If your head has grown weary of trying to calculate all the new possible line combinations and you're ready to take a break from all things trade-related, I bring you this nice little diversion. In yesterday's issue of Sport Express, new Hershey Bear and Cap hopeful Dmitri Orlov shared his thoughts on his immediate and future plans with fellow countryman Slava Malamud.
"In Novokuznetsk it's freezing right now" said Dmitri thoughtfully, stirring milk into his cup of coffee. Orbiting Dmitri Orlov were, in order of proximity: your correspondent, the Verizon Center press box, stands filled with screaming Washingtonians, and the capital of the United States of America being shaken by hurricane force winds. But there wasn't any freezing weather nearby. And that pleased Dmitri.
While Washington was enthusiastically losing to the Rangers, the young Russian defenseman and I chatted about his arrival from abroad and his plans for the near future. Orlov has, like all things Russian, been warmly embraced by the Washington fans as a precautionary measure, and has already practiced a couple of times with the Capitals and readied himself for his first match with the Hershey Bears (in which, by the way, he had an assist) the next day.
"I really, really like it here" said Dmitri, meaning the Washington arena and its mad inhabitants. "Honestly, I don't even want to go to Hershey! I'd rather just stay here. I was able to practice three times, twice with the entire team. I'm very satisfied, although it was difficult. Now I know what I need to work towards."
What's the situation with your contract?
"We bought out the last year of my contract with Metallurg, so next year I most definitely will be here. I'll come this summer to training camp and try to make the team...By the way, I was a little surprised that I was recently invited to practice. It's just that I wasn't able to attend the road game with Hershey since I didn't have a Canadian visa."
Has that problem been resolved?
"Yeah, I have just sent in all my documents."
How good is your English?
"Not very good right now. There are a lot of Russian guys here who are always helping me, but I'm trying. It's already becoming a lot easier to understand things, but it is difficult to say anything. I think that Kugryshev will help me in Hershey."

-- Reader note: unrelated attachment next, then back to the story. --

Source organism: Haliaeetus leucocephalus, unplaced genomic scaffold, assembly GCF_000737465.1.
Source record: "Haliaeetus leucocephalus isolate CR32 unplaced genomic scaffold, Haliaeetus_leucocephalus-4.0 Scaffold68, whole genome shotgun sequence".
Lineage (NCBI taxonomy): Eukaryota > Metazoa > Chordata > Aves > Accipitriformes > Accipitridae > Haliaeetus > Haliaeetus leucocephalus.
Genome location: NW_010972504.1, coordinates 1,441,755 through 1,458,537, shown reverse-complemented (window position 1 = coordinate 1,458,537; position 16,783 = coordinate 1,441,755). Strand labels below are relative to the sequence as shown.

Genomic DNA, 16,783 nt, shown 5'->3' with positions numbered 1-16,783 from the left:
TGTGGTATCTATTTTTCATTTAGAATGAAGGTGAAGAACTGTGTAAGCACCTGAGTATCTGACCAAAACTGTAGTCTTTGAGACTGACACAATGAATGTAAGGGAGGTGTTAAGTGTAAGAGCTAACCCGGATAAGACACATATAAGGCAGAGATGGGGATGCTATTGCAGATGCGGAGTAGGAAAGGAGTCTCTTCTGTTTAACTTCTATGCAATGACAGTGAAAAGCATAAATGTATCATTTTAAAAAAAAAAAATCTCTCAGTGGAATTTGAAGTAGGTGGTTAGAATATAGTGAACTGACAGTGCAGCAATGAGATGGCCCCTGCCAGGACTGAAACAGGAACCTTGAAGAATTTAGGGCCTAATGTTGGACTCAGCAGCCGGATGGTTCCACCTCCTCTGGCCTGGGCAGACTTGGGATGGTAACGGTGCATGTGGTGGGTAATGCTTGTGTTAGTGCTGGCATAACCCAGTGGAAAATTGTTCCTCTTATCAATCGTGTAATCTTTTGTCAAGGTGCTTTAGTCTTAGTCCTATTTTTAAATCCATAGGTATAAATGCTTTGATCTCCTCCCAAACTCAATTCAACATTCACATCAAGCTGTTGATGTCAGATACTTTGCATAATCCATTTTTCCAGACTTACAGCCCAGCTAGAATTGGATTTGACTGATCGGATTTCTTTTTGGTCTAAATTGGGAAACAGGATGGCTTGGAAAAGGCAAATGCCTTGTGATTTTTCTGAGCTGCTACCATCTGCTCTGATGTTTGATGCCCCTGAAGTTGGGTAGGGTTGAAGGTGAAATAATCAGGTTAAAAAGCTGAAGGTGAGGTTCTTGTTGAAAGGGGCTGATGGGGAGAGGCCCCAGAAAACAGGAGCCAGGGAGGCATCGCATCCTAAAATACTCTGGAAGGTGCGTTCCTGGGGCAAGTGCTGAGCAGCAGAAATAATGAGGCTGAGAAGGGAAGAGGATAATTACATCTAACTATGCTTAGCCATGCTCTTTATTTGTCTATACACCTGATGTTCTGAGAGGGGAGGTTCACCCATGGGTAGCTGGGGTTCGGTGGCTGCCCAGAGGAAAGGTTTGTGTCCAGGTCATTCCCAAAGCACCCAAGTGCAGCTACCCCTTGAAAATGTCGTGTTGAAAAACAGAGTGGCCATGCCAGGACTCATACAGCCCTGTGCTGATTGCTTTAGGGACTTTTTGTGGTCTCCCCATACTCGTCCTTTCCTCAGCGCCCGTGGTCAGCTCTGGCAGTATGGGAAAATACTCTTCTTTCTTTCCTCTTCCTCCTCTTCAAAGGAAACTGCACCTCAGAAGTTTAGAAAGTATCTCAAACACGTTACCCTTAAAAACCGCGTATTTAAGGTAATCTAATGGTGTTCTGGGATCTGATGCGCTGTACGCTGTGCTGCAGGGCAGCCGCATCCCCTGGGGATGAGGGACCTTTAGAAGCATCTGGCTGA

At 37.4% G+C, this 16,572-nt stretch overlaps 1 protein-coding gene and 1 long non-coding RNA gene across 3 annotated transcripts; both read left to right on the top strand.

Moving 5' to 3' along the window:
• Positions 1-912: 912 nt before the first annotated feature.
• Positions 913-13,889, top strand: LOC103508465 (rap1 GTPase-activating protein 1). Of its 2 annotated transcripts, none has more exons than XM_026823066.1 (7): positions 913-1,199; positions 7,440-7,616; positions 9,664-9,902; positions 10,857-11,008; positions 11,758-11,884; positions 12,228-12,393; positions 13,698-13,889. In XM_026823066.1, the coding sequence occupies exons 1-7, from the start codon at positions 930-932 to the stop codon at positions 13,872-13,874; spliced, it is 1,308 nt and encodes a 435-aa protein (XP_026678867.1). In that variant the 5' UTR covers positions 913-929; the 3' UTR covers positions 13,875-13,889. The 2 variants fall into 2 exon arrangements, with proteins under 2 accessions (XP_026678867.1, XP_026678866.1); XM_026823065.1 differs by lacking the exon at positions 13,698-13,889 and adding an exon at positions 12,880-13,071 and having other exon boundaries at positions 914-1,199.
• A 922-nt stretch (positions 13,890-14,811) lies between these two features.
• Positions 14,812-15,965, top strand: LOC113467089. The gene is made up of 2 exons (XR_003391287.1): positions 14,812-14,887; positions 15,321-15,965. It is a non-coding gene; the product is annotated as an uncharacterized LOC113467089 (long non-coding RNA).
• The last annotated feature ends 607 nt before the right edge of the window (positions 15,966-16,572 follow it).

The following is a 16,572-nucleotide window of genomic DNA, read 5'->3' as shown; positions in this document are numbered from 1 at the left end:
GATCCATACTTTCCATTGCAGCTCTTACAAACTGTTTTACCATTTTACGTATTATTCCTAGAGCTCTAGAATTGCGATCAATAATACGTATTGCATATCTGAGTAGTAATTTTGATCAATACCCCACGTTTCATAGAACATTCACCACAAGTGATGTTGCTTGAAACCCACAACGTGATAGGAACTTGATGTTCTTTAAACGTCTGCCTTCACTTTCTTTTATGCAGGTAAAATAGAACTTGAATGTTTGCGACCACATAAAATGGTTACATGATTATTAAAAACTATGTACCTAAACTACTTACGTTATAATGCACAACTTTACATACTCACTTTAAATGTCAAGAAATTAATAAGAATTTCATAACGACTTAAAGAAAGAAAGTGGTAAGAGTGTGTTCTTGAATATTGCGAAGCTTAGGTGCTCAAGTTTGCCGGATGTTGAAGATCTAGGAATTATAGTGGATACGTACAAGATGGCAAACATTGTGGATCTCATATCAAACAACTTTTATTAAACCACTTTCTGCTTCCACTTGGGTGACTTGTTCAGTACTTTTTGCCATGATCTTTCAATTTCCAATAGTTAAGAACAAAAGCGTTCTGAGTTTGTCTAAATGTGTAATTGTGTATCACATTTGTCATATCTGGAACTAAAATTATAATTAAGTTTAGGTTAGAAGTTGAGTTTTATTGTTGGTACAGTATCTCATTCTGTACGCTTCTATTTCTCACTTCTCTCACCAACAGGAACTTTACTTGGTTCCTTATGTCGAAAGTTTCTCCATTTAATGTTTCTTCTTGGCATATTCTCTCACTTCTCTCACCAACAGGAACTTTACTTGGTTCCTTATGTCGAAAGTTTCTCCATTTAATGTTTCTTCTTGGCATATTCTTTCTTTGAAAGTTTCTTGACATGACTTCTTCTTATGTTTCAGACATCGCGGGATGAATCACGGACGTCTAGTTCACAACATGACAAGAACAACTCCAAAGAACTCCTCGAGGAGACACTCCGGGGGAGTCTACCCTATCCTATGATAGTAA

Have you had a chance to observe the AHL? What are your thoughts about this being considered a grinding league?
"Yeah, I've seen two games. After I've played a bit, then I'll be able to form an opinion about the league. But right now it doesn't seem to be a grinding league to me. They played in an orderly fashion. There were two fights, but nothing serious. I didn't see any of the things I'd been told about."
And if you have to spend all of next season in the AHL?
"That's no big deal. That's why I signed a contract, so that I could try to make it to Washington. And so I'll try. But even if I spend all year in Hershey I'm not going to get upset. I'll mature. I've already been able to understand that practice is really hard in the NHL, and in general the hockey is keenly different."
Does Boudreau drive the guys hard?
"Basically, yes. Today I skated I the pregame warm-up together with King and they really drove us hard. True, Boudreau wasn't there, but it was hard."
You are an offensive-minded defenseman. Will you have to somehow change your game for the NHL?
"Yeah, I have objectives besides defending my own net. We'll see how it turns out. There are also some offensive-minded defensemen here, Green and Carlson. I'll try to show my strengths."
Were there a lot of fans at your practices?
"Yeah, and it was impressive. You don't see that at practice in Novokuznetsk. It's wintertime there and not a lot of people go to the games. A few of the fans in Novokuznetsk knew me, but not very many. However, I'm used to that. In Russia only the superstars are recognized in person."
Have you sensed just how much Russians are loved in Washington?
"Yeah, that was immediately visible. It's a special atmosphere here, and everything is great on the team. I spent two days with them and I really enjoyed it."
Has anything in America managed to surprise you?
"I really haven't seen anything yet. I sit in my hotel room. My main impression has been getting acquainted with our guys-Ovechkin, Semin and Varlamov. I went out to dinner with them. They are great guys."
Your impression of the country didn't suffer after the Buffalo airport incident?
"I haven't even thought about that at all. The press just made a big noise about it. The guys were simply really happy. We had gold medals hanging on our chests-what other kind of emotions do you think there could be then, especially after returning home after a difficult tournament? This is happiness. That is why I have only the most joyful of recollections."